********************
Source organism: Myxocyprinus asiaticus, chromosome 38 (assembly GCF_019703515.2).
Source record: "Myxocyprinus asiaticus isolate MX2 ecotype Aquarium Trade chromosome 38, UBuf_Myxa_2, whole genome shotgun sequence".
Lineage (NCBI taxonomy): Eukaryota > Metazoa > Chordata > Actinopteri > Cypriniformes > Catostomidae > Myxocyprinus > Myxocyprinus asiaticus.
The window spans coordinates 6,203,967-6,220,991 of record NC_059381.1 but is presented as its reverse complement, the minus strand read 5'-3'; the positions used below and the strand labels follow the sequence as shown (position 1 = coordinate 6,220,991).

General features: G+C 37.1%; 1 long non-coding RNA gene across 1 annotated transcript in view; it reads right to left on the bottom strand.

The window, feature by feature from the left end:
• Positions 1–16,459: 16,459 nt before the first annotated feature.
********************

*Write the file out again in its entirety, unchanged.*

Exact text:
Source organism: Myxocyprinus asiaticus, chromosome 38 (assembly GCF_019703515.2).
Source record: "Myxocyprinus asiaticus isolate MX2 ecotype Aquarium Trade chromosome 38, UBuf_Myxa_2, whole genome shotgun sequence".
Lineage (NCBI taxonomy): Eukaryota > Metazoa > Chordata > Actinopteri > Cypriniformes > Catostomidae > Myxocyprinus > Myxocyprinus asiaticus.
The window spans coordinates 6,203,967-6,220,991 of record NC_059381.1 but is presented as its reverse complement, the minus strand read 5'-3'; the positions used below and the strand labels follow the sequence as shown (position 1 = coordinate 6,220,991).

General features: G+C 37.1%; 1 long non-coding RNA gene across 1 annotated transcript in view; it reads right to left on the bottom strand.

The window, feature by feature from the left end:
• Positions 1–16,459: 16,459 nt before the first annotated feature.